Example B

Example B is a 15-minute chart of the USDJPY pair. This is a classic head and shoulders shape. After a period of consolidation, which forms the basis of the left shoulder, price action is followed by a spike higher, which becomes the head, and where subsequent price action will consolidate by the right shoulder before traders look for a sell-off, which indeed does happen in this case, and is the basis of the right shoulder. Traders are particularly fond of this particular shape and closely look out for it.

Example C

Example C is of the USDJPY 15 minute chart, where we have another chart which is called the butterfly. In these circumstances, we have a sell-off where the price action consolidates at a very narrow section before we see the bulls come in and drive price action back to similar levels as previously.

Example D

And finally, Example D, which is a one hour chart of the EURUSD pair. And just to re-emphasize from part 1, price action does not move in straight lines. When studied on a chart, it is clear to see that price action will regularly move in waves or half circles.

Keep a look out for the shapes and patterns we have identified in part 1 and part 2, because they are a regularly recurring feature of price action when trading the forex market. When viewed like this, it is much easier to pick out how price action is evolving on your charts.

Use drawing tools that may be available on your chart software and Identify chart patterns and then use them to calculate support and resistance lines and where price action might possibly break out, stall and consolidate, or reverse.


Forex Hacks – Recurring Shapes & Patterns Part 1 of 2

recurring shapes and patterns Part 1 of 2

When trading from charts, one often finds at certain shapes and patterns recurring time after time. This is because the forex market, just like other financial markets, tends to retrace price action. In fact, over 80% of the movement in price action, within the forex market, is price action retracing.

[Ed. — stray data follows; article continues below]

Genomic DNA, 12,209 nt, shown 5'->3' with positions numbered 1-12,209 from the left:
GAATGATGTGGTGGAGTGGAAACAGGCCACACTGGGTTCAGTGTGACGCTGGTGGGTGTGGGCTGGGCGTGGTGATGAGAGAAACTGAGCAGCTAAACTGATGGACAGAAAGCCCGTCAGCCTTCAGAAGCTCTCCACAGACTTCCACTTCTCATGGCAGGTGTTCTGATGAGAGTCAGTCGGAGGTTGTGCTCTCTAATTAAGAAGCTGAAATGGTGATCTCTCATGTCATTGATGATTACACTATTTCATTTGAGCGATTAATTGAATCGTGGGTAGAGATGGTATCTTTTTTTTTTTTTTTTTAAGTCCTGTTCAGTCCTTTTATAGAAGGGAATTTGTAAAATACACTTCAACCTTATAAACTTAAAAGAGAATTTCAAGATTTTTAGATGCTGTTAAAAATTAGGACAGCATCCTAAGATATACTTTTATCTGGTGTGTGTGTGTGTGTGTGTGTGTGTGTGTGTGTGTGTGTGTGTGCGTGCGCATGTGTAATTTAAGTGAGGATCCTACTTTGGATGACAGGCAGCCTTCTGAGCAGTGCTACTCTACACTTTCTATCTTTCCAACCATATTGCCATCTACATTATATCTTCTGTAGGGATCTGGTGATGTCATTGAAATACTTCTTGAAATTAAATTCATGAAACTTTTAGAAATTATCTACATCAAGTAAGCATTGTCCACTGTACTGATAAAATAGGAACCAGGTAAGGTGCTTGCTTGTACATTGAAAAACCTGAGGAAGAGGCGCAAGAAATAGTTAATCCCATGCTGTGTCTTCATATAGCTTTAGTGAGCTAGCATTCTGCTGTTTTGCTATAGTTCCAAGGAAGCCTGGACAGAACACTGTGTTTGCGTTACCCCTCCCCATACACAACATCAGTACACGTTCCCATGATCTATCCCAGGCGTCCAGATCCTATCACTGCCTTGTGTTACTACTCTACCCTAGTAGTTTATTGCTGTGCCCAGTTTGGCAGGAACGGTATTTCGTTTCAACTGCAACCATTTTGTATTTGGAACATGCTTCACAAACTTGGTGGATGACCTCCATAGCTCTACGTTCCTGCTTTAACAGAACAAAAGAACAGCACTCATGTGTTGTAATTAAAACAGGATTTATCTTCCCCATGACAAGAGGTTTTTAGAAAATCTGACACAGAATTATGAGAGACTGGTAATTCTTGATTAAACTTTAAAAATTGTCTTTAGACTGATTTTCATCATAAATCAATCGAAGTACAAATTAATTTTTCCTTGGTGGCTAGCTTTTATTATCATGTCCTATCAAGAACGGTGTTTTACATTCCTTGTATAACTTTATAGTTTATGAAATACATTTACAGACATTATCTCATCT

Some pattern formations in price action, such as price seemingly complying with moving averages, MACD, and stochastics, for example, are very self-evident. However, we know that price action does not move in a straight line, and therefore we need to be looking elsewhere for help in determining the possible future direction in price action movement. Some patterns and shapes are somewhat subjective, but, nonetheless, when a trader realizes that these other patterns and shapes, which recur time after time, exist, it will help add another dimension in the art of forex trading.

Example A

Let’s take a look at example A, which is a one-hour chart of the USDJPY pair. Picking up the price action from the left-hand side of the screen, we can see that after an initial push higher the volatility slows as the pair’s move takes on a more gradual move higher and where we can see the price appearing to arch through 90 degrees to the right. We then find a slight pullback lower where there seems to be a wave encompassing the price action as it moves higher. Other examples have been added and which, on a subjective basis, might show further waves and arches acting as makeshift support and resistance areas.

Example B

Now let’s take a look at example B, which is a 4-hour chance of the GBPUSD pair. This time the shapes are slightly less subjective, and we can see clear examples of triangular formations. They tend to form when there is a spike in the price action in either direction and where the price action fades back to the original levels of the spike and where the base of the triangle is often an area of support and resistance.

Example C

Example C is a 4-hour chart of the CADJPY pair. This is a sight that you may be more familiar with: the box or square. To conform there must be at least two similar exchange rate levels of support and two similar levels of exchange rate levels acting as areas of resistance. The longer that price action is contained in boxes, the more likely of a volatile breakout at some point.

Example D

An example D, we stick with the 4-hour chart of the CADJPY pair, and this time we have added tracks, which are simple moving averages, acting as areas of support and resistance to price action. Traders often draw these tracks on their charts and look for areas where price action breaks out of the tracks, to try and determine future price direction.

Look out for more shapes and patterns in Part 2.